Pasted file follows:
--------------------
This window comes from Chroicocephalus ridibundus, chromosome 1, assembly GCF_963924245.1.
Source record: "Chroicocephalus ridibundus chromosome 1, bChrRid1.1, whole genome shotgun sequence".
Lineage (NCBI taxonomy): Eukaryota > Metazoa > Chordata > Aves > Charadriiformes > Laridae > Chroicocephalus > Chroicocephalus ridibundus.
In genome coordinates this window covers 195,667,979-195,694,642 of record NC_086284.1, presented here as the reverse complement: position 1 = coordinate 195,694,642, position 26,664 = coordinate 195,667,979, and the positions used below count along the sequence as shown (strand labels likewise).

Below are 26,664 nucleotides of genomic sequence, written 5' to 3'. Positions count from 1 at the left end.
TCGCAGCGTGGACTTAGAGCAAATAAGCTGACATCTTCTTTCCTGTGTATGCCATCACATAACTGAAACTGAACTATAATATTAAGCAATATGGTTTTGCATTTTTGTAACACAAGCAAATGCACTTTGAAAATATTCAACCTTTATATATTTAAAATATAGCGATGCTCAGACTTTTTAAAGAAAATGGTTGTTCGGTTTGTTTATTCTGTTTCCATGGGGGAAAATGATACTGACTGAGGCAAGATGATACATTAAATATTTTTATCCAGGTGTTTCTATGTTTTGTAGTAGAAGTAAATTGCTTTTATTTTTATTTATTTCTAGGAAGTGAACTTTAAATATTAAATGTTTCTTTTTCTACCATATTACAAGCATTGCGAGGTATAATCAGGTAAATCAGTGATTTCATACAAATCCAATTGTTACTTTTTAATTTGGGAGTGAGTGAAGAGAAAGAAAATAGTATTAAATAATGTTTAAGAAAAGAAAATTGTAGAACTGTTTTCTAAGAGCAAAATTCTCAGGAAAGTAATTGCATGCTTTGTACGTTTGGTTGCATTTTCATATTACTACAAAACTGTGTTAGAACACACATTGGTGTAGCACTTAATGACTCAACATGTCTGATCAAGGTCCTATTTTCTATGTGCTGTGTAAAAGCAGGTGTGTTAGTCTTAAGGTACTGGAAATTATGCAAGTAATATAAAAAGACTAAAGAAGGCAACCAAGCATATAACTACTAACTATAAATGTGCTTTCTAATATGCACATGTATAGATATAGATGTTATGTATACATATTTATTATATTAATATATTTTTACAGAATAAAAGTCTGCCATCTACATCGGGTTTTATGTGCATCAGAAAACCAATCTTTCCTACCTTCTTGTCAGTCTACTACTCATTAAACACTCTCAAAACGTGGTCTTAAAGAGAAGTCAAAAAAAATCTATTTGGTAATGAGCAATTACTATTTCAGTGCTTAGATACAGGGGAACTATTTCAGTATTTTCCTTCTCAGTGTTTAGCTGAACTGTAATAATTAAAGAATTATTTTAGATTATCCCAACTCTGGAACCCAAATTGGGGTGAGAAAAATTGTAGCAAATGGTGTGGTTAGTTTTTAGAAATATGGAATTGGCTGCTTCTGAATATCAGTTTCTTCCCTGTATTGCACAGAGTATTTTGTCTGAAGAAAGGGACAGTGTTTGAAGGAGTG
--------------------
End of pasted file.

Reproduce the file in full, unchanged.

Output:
This window comes from Chroicocephalus ridibundus, chromosome 1, assembly GCF_963924245.1.
Source record: "Chroicocephalus ridibundus chromosome 1, bChrRid1.1, whole genome shotgun sequence".
Lineage (NCBI taxonomy): Eukaryota > Metazoa > Chordata > Aves > Charadriiformes > Laridae > Chroicocephalus > Chroicocephalus ridibundus.
In genome coordinates this window covers 195,667,979-195,694,642 of record NC_086284.1, presented here as the reverse complement: position 1 = coordinate 195,694,642, position 26,664 = coordinate 195,667,979, and the positions used below count along the sequence as shown (strand labels likewise).

Below are 26,664 nucleotides of genomic sequence, written 5' to 3'. Positions count from 1 at the left end.
TCGCAGCGTGGACTTAGAGCAAATAAGCTGACATCTTCTTTCCTGTGTATGCCATCACATAACTGAAACTGAACTATAATATTAAGCAATATGGTTTTGCATTTTTGTAACACAAGCAAATGCACTTTGAAAATATTCAACCTTTATATATTTAAAATATAGCGATGCTCAGACTTTTTAAAGAAAATGGTTGTTCGGTTTGTTTATTCTGTTTCCATGGGGGAAAATGATACTGACTGAGGCAAGATGATACATTAAATATTTTTATCCAGGTGTTTCTATGTTTTGTAGTAGAAGTAAATTGCTTTTATTTTTATTTATTTCTAGGAAGTGAACTTTAAATATTAAATGTTTCTTTTTCTACCATATTACAAGCATTGCGAGGTATAATCAGGTAAATCAGTGATTTCATACAAATCCAATTGTTACTTTTTAATTTGGGAGTGAGTGAAGAGAAAGAAAATAGTATTAAATAATGTTTAAGAAAAGAAAATTGTAGAACTGTTTTCTAAGAGCAAAATTCTCAGGAAAGTAATTGCATGCTTTGTACGTTTGGTTGCATTTTCATATTACTACAAAACTGTGTTAGAACACACATTGGTGTAGCACTTAATGACTCAACATGTCTGATCAAGGTCCTATTTTCTATGTGCTGTGTAAAAGCAGGTGTGTTAGTCTTAAGGTACTGGAAATTATGCAAGTAATATAAAAAGACTAAAGAAGGCAACCAAGCATATAACTACTAACTATAAATGTGCTTTCTAATATGCACATGTATAGATATAGATGTTATGTATACATATTTATTATATTAATATATTTTTACAGAATAAAAGTCTGCCATCTACATCGGGTTTTATGTGCATCAGAAAACCAATCTTTCCTACCTTCTTGTCAGTCTACTACTCATTAAACACTCTCAAAACGTGGTCTTAAAGAGAAGTCAAAAAAAATCTATTTGGTAATGAGCAATTACTATTTCAGTGCTTAGATACAGGGGAACTATTTCAGTATTTTCCTTCTCAGTGTTTAGCTGAACTGTAATAATTAAAGAATTATTTTAGATTATCCCAACTCTGGAACCCAAATTGGGGTGAGAAAAATTGTAGCAAATGGTGTGGTTAGTTTTTAGAAATATGGAATTGGCTGCTTCTGAATATCAGTTTCTTCCCTGTATTGCACAGAGTATTTTGTCTGAAGAAAGGGACAGTGTTTGAAGGAGTG